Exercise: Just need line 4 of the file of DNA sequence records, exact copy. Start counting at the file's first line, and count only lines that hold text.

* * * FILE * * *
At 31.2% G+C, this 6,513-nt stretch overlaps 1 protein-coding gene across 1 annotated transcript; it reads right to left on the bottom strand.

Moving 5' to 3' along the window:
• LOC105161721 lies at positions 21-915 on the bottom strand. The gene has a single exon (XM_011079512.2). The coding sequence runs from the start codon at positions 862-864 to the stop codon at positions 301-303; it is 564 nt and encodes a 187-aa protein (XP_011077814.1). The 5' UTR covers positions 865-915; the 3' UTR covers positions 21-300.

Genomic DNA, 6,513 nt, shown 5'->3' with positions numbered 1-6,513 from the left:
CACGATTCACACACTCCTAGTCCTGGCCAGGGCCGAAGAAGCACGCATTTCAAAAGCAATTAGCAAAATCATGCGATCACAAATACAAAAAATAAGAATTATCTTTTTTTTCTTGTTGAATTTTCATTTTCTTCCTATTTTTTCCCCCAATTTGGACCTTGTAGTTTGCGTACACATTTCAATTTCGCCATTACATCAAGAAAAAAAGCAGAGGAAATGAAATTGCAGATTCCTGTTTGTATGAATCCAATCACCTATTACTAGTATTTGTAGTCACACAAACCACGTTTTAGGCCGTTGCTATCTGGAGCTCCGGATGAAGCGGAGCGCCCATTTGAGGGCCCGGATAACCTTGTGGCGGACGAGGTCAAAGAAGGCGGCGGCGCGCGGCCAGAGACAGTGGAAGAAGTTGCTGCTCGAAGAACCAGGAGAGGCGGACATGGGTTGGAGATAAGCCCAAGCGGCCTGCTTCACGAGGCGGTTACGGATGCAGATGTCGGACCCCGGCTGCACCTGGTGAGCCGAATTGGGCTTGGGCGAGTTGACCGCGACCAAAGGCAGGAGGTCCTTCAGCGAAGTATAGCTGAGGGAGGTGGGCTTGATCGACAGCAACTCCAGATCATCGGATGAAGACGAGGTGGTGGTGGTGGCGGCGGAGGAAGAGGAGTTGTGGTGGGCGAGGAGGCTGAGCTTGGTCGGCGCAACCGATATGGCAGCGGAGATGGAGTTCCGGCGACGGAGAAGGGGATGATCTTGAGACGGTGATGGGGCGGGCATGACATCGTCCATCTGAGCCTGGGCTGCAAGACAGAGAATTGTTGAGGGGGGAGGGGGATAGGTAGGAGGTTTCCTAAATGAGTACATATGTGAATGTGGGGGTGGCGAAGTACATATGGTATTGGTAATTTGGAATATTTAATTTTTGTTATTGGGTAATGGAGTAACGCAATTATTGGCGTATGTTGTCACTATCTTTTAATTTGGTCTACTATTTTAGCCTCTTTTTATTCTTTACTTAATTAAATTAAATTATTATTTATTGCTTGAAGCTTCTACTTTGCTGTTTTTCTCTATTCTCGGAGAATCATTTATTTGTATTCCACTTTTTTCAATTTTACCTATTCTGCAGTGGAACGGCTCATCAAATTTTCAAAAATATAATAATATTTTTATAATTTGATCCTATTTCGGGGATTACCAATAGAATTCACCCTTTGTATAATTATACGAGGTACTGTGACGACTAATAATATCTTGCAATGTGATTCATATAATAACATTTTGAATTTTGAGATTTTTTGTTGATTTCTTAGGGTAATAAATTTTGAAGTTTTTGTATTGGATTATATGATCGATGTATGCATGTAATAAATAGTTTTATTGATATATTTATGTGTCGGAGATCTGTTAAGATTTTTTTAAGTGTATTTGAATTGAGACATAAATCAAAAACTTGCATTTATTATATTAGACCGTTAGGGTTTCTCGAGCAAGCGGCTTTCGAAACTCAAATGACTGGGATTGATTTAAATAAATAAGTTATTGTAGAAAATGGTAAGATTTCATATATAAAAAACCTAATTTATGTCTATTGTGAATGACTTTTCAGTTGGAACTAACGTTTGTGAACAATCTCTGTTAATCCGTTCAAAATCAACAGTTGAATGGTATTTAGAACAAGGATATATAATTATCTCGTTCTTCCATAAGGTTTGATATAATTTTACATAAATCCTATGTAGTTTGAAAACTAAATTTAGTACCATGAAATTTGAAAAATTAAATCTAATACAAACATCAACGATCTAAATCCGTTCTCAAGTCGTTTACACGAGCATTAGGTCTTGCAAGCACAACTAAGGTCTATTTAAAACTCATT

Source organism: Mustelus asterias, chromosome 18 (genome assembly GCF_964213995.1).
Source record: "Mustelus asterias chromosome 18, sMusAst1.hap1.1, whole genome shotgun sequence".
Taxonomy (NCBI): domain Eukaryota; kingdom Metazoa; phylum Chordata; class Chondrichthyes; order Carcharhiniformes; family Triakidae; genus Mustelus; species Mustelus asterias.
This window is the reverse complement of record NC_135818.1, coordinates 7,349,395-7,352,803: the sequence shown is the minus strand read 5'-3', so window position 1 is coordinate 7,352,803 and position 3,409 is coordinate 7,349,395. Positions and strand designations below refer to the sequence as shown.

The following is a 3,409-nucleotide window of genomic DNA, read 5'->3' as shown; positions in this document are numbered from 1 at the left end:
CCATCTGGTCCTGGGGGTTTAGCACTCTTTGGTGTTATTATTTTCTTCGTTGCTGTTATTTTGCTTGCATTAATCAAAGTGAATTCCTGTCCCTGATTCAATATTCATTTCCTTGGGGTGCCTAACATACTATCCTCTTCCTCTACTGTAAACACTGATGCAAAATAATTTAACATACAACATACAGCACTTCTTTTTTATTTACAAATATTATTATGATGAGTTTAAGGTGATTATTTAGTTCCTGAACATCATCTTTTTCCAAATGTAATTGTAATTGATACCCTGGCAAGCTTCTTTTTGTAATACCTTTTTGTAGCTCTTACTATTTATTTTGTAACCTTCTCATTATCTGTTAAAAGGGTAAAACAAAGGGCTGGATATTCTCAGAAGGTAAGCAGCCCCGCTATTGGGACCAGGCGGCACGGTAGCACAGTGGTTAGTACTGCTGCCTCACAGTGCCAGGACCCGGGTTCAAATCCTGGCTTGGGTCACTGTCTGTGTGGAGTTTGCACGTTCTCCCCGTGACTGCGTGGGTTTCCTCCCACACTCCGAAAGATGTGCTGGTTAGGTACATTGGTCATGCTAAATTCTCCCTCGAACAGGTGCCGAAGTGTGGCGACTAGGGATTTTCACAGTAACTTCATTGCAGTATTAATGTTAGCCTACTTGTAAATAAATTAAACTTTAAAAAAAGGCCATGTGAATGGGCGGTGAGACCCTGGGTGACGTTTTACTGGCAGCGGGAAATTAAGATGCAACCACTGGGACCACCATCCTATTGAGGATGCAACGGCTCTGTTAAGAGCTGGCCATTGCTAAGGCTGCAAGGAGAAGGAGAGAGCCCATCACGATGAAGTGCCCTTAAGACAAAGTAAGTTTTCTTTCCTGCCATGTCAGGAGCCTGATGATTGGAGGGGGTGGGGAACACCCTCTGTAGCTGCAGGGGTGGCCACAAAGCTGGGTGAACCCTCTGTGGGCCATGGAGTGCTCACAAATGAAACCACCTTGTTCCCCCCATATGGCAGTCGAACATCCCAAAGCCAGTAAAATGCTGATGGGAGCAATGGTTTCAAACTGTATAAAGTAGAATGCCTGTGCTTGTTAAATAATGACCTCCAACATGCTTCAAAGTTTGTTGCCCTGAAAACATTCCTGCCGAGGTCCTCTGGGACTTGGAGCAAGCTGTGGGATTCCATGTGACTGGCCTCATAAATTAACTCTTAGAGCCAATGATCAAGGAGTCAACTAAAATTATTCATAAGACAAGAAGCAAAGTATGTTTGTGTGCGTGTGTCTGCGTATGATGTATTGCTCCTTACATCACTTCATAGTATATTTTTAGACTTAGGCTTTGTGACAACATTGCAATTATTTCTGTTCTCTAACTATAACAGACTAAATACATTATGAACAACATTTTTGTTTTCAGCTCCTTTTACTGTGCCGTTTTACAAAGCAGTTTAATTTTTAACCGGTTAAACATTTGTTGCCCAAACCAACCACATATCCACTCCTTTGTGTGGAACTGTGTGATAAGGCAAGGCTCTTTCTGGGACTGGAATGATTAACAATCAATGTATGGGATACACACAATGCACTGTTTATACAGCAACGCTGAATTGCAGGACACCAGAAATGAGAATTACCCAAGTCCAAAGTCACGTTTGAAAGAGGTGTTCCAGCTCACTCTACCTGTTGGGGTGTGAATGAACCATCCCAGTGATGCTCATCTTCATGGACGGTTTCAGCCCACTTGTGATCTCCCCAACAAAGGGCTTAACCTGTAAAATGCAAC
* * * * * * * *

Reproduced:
Genomic DNA, 6,513 nt, shown 5'->3' with positions numbered 1-6,513 from the left: